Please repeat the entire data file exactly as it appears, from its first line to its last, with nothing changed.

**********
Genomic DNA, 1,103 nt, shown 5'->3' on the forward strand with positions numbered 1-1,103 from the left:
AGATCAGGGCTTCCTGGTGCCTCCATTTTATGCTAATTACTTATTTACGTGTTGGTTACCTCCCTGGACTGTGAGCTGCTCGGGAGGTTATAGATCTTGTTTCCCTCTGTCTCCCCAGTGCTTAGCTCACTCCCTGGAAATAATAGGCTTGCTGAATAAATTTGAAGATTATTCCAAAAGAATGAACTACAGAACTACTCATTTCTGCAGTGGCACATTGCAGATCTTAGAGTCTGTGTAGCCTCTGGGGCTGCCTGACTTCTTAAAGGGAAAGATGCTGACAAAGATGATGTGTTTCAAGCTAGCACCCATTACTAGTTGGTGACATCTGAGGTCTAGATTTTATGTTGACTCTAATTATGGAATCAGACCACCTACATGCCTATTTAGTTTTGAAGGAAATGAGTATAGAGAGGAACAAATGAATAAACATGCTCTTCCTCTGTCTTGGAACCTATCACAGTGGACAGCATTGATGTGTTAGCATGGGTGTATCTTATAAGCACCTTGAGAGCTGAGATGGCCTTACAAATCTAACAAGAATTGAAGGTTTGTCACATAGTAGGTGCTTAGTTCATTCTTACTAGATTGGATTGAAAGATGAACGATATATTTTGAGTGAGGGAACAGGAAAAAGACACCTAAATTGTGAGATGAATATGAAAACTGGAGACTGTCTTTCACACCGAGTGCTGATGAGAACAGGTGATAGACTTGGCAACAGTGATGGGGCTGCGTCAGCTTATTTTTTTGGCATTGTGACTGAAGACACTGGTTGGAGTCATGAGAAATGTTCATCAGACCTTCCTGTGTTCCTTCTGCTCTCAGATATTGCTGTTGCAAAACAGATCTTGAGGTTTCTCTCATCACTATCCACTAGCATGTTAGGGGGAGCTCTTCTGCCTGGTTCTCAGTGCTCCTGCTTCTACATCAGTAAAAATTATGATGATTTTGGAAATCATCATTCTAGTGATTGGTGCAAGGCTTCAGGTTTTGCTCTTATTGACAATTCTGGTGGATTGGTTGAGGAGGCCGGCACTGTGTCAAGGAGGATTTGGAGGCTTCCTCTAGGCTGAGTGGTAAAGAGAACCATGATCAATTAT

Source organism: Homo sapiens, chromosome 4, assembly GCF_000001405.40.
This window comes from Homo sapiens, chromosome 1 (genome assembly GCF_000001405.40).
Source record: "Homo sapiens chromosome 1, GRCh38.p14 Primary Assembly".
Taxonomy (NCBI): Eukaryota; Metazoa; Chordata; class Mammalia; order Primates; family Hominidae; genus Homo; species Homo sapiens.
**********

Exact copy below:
Genomic DNA, 1,103 nt, shown 5'->3' on the forward strand with positions numbered 1-1,103 from the left:
AGATCAGGGCTTCCTGGTGCCTCCATTTTATGCTAATTACTTATTTACGTGTTGGTTACCTCCCTGGACTGTGAGCTGCTCGGGAGGTTATAGATCTTGTTTCCCTCTGTCTCCCCAGTGCTTAGCTCACTCCCTGGAAATAATAGGCTTGCTGAATAAATTTGAAGATTATTCCAAAAGAATGAACTACAGAACTACTCATTTCTGCAGTGGCACATTGCAGATCTTAGAGTCTGTGTAGCCTCTGGGGCTGCCTGACTTCTTAAAGGGAAAGATGCTGACAAAGATGATGTGTTTCAAGCTAGCACCCATTACTAGTTGGTGACATCTGAGGTCTAGATTTTATGTTGACTCTAATTATGGAATCAGACCACCTACATGCCTATTTAGTTTTGAAGGAAATGAGTATAGAGAGGAACAAATGAATAAACATGCTCTTCCTCTGTCTTGGAACCTATCACAGTGGACAGCATTGATGTGTTAGCATGGGTGTATCTTATAAGCACCTTGAGAGCTGAGATGGCCTTACAAATCTAACAAGAATTGAAGGTTTGTCACATAGTAGGTGCTTAGTTCATTCTTACTAGATTGGATTGAAAGATGAACGATATATTTTGAGTGAGGGAACAGGAAAAAGACACCTAAATTGTGAGATGAATATGAAAACTGGAGACTGTCTTTCACACCGAGTGCTGATGAGAACAGGTGATAGACTTGGCAACAGTGATGGGGCTGCGTCAGCTTATTTTTTTGGCATTGTGACTGAAGACACTGGTTGGAGTCATGAGAAATGTTCATCAGACCTTCCTGTGTTCCTTCTGCTCTCAGATATTGCTGTTGCAAAACAGATCTTGAGGTTTCTCTCATCACTATCCACTAGCATGTTAGGGGGAGCTCTTCTGCCTGGTTCTCAGTGCTCCTGCTTCTACATCAGTAAAAATTATGATGATTTTGGAAATCATCATTCTAGTGATTGGTGCAAGGCTTCAGGTTTTGCTCTTATTGACAATTCTGGTGGATTGGTTGAGGAGGCCGGCACTGTGTCAAGGAGGATTTGGAGGCTTCCTCTAGGCTGAGTGGTAAAGAGAACCATGATCAATTAT

Source organism: Homo sapiens, chromosome 4, assembly GCF_000001405.40.
This window comes from Homo sapiens, chromosome 1 (genome assembly GCF_000001405.40).
Source record: "Homo sapiens chromosome 1, GRCh38.p14 Primary Assembly".
Taxonomy (NCBI): Eukaryota; Metazoa; Chordata; class Mammalia; order Primates; family Hominidae; genus Homo; species Homo sapiens.